Gaits and Their Development in the Infraorder Pecora
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The gaits of twenty-eight species of the Infraorder Pecora are analyzed from motion picture sequences comprising over 45,000 frames. For each gait the percentage time spent on the various supporting legs during each stride and the order in which the combinations of supporting legs were used are tabulated. When possible the times for the strides are calculated. The walk patterns of each of the four families studied are shown to be statistically distinctive. Within each family, those members that live where the vegetation is so dense that they must rely on hearing to warn them of danger use a more stable walk than those species that inhabit open grasslands. A stable walk is that in which diagonal legs are used in preference to lateral legs and three or four supporting legs are used rather than two. With a more stable walk, a species is able to pause quickly and to flee instantly if danger threatens. The data for these species suggest that the antelopes, giraffids and pronghorns evolved in an open environment while the cervids, including the caribou, evolved in a woodland habitat. The variability in the walking strides of members of these species is assessed for the first time. The walk pattern varies with the nature of the terrain and with the speed at which the walk is executed. It also depends upon the age of an individual of a species and on the weight of its antlers or horns. A trotting gait is shown to be the predominant one of the constantly moving caribou. This species has evolved anatomically in ways that ensure an effective trot. The preferred fast gait of several other species is found to be a trot rather than a gallop, owing to their large size, their wooded environment, the swampy nature of the ground underfoot or their heavy antlers or horns. The type of gallop of the Pecoran species is shown to be closely related to their environment and to their anatomy. Light Pecoran species use both flexed and extended suspensions in their fast gallops. The white-tail and the mule deer alone use the extended suspension primarily, since it is in this phase of their gallop that they leap over the bushes and logs that occur throughout their brush environment. Heavy Pecoran species do not use extended suspensions, nor generally do those animals with backs sloping downward posteriorly to relatively short hind legs. A symmetrical bound is shown to be used by both cervids and antelopes either to navigate steep and rough slopes or to increase the field of vision. The times taken for walking, trotting and galloping strides are shown to be longer in larger animals. The reason for this is discussed in terms of the leg considered as a pendulum.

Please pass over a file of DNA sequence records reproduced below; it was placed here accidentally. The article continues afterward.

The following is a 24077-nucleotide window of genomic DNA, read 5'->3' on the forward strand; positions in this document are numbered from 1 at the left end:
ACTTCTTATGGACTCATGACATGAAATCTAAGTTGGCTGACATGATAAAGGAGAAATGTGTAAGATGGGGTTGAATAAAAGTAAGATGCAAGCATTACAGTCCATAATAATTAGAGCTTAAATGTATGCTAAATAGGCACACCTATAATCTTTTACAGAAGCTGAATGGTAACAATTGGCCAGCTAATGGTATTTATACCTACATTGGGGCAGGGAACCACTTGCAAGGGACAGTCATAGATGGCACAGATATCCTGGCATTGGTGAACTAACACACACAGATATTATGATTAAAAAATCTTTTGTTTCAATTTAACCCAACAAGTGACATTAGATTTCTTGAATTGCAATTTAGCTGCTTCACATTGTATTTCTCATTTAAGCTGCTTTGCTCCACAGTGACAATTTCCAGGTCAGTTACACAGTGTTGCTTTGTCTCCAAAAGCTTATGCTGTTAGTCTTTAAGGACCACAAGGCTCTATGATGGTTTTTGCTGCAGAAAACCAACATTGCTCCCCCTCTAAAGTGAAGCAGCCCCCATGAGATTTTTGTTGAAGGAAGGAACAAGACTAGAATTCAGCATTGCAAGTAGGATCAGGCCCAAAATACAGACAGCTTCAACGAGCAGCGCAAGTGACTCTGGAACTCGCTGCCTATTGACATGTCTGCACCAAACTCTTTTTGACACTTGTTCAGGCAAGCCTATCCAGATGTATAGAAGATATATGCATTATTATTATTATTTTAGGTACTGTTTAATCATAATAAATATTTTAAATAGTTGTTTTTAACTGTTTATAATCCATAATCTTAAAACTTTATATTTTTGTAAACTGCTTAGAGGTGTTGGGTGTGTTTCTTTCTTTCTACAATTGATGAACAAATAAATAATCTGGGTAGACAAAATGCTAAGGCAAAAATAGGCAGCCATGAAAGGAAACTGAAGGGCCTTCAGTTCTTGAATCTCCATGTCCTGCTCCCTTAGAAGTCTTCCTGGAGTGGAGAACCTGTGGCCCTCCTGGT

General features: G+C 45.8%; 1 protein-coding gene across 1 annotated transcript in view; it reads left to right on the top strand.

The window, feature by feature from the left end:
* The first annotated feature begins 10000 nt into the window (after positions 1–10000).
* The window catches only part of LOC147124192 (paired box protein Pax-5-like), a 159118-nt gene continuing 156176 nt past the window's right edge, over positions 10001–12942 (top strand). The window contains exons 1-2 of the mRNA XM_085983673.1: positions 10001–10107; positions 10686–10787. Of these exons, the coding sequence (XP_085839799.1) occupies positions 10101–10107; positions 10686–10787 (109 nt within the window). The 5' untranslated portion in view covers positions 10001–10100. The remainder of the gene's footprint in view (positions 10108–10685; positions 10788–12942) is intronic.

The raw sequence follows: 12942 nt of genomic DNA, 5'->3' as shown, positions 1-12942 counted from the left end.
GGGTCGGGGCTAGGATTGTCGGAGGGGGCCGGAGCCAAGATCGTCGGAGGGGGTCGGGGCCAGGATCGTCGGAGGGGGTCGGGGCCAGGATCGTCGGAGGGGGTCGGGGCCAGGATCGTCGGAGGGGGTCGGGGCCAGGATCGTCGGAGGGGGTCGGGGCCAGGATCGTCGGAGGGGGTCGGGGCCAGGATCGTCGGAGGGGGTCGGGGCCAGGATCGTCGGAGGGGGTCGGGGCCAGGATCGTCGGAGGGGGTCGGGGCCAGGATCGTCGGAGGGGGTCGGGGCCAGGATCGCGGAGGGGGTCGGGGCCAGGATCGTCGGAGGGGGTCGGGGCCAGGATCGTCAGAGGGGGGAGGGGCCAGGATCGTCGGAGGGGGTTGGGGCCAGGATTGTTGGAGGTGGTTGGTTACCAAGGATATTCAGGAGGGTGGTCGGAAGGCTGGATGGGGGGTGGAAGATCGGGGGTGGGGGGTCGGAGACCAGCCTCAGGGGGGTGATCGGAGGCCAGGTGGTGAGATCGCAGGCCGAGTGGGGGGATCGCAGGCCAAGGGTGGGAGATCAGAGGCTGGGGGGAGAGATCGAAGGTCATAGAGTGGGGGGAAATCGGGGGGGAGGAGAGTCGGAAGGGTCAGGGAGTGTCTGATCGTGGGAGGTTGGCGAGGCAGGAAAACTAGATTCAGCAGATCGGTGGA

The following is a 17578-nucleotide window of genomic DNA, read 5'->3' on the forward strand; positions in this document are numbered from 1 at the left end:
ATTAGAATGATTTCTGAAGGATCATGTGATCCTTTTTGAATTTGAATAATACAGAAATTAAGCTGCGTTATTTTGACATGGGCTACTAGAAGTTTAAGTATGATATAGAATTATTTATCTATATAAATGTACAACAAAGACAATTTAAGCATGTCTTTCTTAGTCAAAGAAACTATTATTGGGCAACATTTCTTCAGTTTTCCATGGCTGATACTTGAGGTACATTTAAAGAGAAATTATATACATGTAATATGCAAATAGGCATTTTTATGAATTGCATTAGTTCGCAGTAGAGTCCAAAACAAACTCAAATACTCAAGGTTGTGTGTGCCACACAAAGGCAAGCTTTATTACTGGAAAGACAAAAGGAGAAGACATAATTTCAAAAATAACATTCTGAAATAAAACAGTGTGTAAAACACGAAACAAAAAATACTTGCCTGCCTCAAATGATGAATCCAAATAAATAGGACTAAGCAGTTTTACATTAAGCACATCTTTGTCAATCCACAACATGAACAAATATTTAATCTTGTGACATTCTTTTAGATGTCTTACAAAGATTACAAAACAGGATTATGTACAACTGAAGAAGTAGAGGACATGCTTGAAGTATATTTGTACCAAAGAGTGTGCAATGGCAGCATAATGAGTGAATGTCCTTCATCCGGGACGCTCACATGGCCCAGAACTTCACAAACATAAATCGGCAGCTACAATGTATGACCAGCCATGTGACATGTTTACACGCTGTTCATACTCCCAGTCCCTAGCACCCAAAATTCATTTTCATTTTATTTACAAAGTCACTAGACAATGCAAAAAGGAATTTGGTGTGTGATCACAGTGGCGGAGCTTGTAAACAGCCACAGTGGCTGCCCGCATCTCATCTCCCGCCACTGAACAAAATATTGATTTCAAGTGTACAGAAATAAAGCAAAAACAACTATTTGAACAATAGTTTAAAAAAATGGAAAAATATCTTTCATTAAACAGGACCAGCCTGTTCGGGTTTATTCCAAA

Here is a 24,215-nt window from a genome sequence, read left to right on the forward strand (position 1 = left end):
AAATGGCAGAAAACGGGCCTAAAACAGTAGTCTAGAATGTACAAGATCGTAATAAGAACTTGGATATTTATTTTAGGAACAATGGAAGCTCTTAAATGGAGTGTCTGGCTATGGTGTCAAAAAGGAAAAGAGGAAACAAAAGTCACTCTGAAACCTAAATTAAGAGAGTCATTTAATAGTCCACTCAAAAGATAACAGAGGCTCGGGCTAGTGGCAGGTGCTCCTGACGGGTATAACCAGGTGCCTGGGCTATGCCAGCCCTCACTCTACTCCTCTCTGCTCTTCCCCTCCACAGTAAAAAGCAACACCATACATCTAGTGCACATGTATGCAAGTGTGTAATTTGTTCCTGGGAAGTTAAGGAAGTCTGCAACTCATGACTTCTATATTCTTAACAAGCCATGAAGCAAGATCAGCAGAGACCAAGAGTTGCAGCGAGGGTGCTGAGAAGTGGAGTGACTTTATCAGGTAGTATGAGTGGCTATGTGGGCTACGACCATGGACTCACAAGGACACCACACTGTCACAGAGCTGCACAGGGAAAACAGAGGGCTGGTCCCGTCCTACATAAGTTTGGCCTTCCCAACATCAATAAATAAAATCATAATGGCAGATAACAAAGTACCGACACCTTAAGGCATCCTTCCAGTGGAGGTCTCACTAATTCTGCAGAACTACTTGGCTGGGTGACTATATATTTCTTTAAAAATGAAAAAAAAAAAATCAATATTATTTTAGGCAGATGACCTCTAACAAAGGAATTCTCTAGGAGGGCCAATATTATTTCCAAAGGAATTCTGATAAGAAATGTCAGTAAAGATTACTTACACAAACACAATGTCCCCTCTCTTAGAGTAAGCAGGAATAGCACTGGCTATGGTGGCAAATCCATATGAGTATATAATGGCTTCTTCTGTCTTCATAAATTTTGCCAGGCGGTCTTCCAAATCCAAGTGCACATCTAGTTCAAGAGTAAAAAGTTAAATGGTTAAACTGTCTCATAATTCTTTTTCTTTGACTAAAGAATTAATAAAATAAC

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Anne Innis Dagg (1967). Gaits and Their Development in the Infraorder Pecora. UWSpace. http://hdl.handle.net/10012/14529